Explain what personalization means in email marketing.
Explain what drip marketing is.
Explain what an email template is.
Explain what an email sequence is.
Use the five answers to the questions related to terminology and phrases in this section to see if your applicants’ email-marketing knowledge is sufficient for your open role.
Can your interviewees explain that demographic data is data that relates to an individual who’s a prospect or a customer? They may provide examples of demographic data types, such as a customer’s gender or job role.
Your interviewees should know that firmographic data is data that relates to a business or firm. They may give some examples of firmographic data when responding to this question, such as the firm’s industry or the number of staff employed there.
Email marketing applicants should be familiar with the acronym CTA and know that it means “call to action.” Can they explain that a call to action is a short sentence in an email that incites readers to take an action, such as “download your free guide now”?
Double opt-in is also referred to as “confirmed opt-in.” It is a step that ensures a recipient is giving their explicit consent to subscribe to an email list.
This type of opt-in requires a verification email, where the recipient needs to click a link to confirm their consent. Applicants should know that double opt-in is linked to GDPR policies.
Can your applicants explain that if a recipient subscribes to a newsletter or email by mistake, or if they no longer wish to receive emails, they may wish to remove themselves from the list, which is known as an opt-out?
Applicants should know that emails should feature an opt-out button that is easy to find and that subscribers should be able to unsubscribe easily if they wish to do so.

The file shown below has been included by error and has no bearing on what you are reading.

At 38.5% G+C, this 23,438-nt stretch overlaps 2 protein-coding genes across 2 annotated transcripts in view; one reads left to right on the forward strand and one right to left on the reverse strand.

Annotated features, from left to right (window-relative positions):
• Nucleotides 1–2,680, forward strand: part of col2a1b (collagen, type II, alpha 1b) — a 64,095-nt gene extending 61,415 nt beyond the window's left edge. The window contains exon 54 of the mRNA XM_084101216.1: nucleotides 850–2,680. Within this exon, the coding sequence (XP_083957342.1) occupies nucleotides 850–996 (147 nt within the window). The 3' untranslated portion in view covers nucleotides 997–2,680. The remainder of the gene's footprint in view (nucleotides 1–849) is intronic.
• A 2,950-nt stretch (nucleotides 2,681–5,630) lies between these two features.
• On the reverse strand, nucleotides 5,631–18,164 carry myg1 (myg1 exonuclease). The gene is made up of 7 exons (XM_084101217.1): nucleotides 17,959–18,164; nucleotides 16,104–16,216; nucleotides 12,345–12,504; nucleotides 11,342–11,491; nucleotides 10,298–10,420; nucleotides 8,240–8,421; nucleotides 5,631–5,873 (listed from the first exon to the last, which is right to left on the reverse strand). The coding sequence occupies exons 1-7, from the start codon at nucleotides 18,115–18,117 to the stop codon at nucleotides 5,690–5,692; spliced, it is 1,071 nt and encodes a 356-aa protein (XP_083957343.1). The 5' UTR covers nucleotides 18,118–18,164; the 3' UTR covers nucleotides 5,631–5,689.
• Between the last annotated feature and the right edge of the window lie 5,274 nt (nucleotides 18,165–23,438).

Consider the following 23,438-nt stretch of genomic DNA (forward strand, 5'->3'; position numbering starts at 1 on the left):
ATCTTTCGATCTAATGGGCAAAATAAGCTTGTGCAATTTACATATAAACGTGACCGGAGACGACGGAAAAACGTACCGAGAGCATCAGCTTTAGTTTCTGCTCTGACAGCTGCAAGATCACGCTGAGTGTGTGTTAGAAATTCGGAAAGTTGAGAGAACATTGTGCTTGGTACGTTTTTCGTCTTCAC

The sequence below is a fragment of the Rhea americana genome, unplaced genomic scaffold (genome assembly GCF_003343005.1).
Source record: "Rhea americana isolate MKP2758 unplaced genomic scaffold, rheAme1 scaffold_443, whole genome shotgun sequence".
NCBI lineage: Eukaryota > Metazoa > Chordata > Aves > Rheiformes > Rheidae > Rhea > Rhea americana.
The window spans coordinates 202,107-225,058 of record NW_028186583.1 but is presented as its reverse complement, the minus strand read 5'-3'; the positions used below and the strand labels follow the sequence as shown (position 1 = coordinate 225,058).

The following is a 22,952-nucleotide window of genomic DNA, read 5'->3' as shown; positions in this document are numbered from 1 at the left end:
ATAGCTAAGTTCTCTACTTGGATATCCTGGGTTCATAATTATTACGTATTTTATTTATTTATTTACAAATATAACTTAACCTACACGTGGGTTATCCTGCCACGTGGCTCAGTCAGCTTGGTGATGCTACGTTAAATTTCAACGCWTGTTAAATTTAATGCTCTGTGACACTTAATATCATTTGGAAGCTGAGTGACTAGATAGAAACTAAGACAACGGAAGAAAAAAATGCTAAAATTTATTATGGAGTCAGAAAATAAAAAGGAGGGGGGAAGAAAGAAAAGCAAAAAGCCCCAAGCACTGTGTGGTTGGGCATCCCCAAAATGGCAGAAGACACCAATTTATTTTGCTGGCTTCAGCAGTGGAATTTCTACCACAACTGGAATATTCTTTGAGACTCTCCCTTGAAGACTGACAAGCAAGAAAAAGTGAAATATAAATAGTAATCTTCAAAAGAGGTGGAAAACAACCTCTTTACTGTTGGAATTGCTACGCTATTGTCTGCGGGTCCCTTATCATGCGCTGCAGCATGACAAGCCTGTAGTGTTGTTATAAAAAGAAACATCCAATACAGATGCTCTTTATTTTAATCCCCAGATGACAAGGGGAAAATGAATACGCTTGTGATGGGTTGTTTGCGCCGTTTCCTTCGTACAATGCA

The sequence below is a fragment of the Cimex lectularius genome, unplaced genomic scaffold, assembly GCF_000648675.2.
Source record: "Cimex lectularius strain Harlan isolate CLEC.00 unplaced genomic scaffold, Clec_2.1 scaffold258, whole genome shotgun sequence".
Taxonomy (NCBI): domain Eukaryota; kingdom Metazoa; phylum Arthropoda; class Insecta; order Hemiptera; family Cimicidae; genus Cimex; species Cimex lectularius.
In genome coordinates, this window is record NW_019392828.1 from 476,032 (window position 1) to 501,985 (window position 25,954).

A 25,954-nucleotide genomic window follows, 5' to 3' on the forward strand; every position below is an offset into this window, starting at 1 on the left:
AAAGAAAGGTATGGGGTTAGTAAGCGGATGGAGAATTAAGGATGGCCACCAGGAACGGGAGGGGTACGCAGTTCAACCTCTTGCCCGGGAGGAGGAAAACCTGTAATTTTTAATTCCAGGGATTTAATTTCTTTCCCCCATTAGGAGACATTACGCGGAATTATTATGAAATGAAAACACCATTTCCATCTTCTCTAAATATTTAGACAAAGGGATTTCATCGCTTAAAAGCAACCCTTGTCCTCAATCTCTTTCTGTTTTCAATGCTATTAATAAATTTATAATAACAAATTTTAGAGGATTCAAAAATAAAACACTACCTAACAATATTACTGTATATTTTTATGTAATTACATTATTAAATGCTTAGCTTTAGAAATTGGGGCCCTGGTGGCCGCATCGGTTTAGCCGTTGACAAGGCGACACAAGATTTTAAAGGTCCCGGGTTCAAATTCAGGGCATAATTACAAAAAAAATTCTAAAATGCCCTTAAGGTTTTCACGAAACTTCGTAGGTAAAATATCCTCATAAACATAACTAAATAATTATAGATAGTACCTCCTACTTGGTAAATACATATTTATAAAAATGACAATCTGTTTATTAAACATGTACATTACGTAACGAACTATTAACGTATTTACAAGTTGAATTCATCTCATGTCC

Assess your interviewees’ knowledge of processes and best practices by asking them some of the below email-marketing interview questions during the interview phase.
What is your process for growing an email list?
What is your approach to project management in the context of email marketing?
Explain some of the best practices for drip campaigns.
Which steps would you use to maintain a clean email database?
Which best practices would you use to handle spam complaints?
Which process would you use to monitor deliverability health?
Which process would you use to monitor and reduce unsubscribe rates?
Which process would you use to manage consent records?
Which process would you use to plan end-to-end, account-based marketing campaigns?
Have you ever taken a different approach to email marketing due to high unsubscribe rates?
Use the answers to the five interview questions related to processes and best practices below to evaluate your interviewees’ responses.
Some processes and best practices applicants may mention as part of monitoring and reducing unsubscribe rates include:
Not sending emails too frequently
Not sending irrelevant emails
Setting up email preference centers (EPCs)
Can your applicants also explain that email marketers may monitor the unsubscribe rate by determining the number of unsubscribes, dividing this by the emails that actually were delivered, and multiplying the result by 100?
To reduce unsubscribe rates, applicants may mention that they monitored the emails sent to recipients and tried to be more selective with their email marketing strategy. They may have sent fewer irrelevant emails or changed their emailing frequency.
Three best email database hygiene practices your applicants may mention include:
Cleaning lists to get rid of spam records
Getting rid of invalid email addresses with email verification
Archiving unengaged recipients (such as individuals who have not interacted with emails for a prolonged period)
The first and most important step email marketers should take to handle spam complaints include finding out which email was the cause of the complaint. They should then determine whether their list segmentation process could be improved to minimize any negative impact on deliverability.